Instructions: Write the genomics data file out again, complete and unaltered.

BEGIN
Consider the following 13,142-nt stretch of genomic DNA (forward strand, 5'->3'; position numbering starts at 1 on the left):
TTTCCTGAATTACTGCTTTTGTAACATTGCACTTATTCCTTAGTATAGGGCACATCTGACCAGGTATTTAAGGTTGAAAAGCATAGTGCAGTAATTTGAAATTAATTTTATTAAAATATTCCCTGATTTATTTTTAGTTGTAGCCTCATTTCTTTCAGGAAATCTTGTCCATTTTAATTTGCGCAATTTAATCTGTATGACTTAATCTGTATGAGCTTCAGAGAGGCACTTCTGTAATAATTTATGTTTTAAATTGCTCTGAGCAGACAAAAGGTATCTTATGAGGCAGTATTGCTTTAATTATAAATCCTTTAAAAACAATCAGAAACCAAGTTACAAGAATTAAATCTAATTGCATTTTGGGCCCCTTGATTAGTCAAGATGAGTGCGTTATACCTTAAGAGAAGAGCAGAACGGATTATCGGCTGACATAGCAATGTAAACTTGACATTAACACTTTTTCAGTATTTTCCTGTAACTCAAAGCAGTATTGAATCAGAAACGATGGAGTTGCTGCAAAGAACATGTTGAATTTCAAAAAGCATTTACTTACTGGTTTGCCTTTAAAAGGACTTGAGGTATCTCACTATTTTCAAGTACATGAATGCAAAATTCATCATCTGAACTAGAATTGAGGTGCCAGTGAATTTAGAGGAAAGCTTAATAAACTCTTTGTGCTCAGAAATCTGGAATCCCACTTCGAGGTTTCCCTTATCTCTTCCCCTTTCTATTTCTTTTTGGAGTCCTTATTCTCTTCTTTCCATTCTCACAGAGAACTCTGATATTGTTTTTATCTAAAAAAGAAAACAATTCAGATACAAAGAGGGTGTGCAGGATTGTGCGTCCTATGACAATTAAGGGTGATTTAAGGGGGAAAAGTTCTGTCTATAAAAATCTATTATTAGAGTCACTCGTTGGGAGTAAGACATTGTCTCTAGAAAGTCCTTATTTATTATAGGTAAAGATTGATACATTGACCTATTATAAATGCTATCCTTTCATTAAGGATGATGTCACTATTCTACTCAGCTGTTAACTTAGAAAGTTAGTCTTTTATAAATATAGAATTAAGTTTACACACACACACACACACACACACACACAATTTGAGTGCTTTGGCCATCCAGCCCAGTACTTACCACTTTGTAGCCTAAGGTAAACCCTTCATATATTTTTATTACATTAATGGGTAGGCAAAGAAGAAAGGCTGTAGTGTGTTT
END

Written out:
Consider the following 13,142-nt stretch of genomic DNA (forward strand, 5'->3'; position numbering starts at 1 on the left):
TTTCCTGAATTACTGCTTTTGTAACATTGCACTTATTCCTTAGTATAGGGCACATCTGACCAGGTATTTAAGGTTGAAAAGCATAGTGCAGTAATTTGAAATTAATTTTATTAAAATATTCCCTGATTTATTTTTAGTTGTAGCCTCATTTCTTTCAGGAAATCTTGTCCATTTTAATTTGCGCAATTTAATCTGTATGACTTAATCTGTATGAGCTTCAGAGAGGCACTTCTGTAATAATTTATGTTTTAAATTGCTCTGAGCAGACAAAAGGTATCTTATGAGGCAGTATTGCTTTAATTATAAATCCTTTAAAAACAATCAGAAACCAAGTTACAAGAATTAAATCTAATTGCATTTTGGGCCCCTTGATTAGTCAAGATGAGTGCGTTATACCTTAAGAGAAGAGCAGAACGGATTATCGGCTGACATAGCAATGTAAACTTGACATTAACACTTTTTCAGTATTTTCCTGTAACTCAAAGCAGTATTGAATCAGAAACGATGGAGTTGCTGCAAAGAACATGTTGAATTTCAAAAAGCATTTACTTACTGGTTTGCCTTTAAAAGGACTTGAGGTATCTCACTATTTTCAAGTACATGAATGCAAAATTCATCATCTGAACTAGAATTGAGGTGCCAGTGAATTTAGAGGAAAGCTTAATAAACTCTTTGTGCTCAGAAATCTGGAATCCCACTTCGAGGTTTCCCTTATCTCTTCCCCTTTCTATTTCTTTTTGGAGTCCTTATTCTCTTCTTTCCATTCTCACAGAGAACTCTGATATTGTTTTTATCTAAAAAAGAAAACAATTCAGATACAAAGAGGGTGTGCAGGATTGTGCGTCCTATGACAATTAAGGGTGATTTAAGGGGGAAAAGTTCTGTCTATAAAAATCTATTATTAGAGTCACTCGTTGGGAGTAAGACATTGTCTCTAGAAAGTCCTTATTTATTATAGGTAAAGATTGATACATTGACCTATTATAAATGCTATCCTTTCATTAAGGATGATGTCACTATTCTACTCAGCTGTTAACTTAGAAAGTTAGTCTTTTATAAATATAGAATTAAGTTTACACACACACACACACACACACACACACAATTTGAGTGCTTTGGCCATCCAGCCCAGTACTTACCACTTTGTAGCCTAAGGTAAACCCTTCATATATTTTTATTACATTAATGGGTAGGCAAAGAAGAAAGGCTGTAGTGTGTTT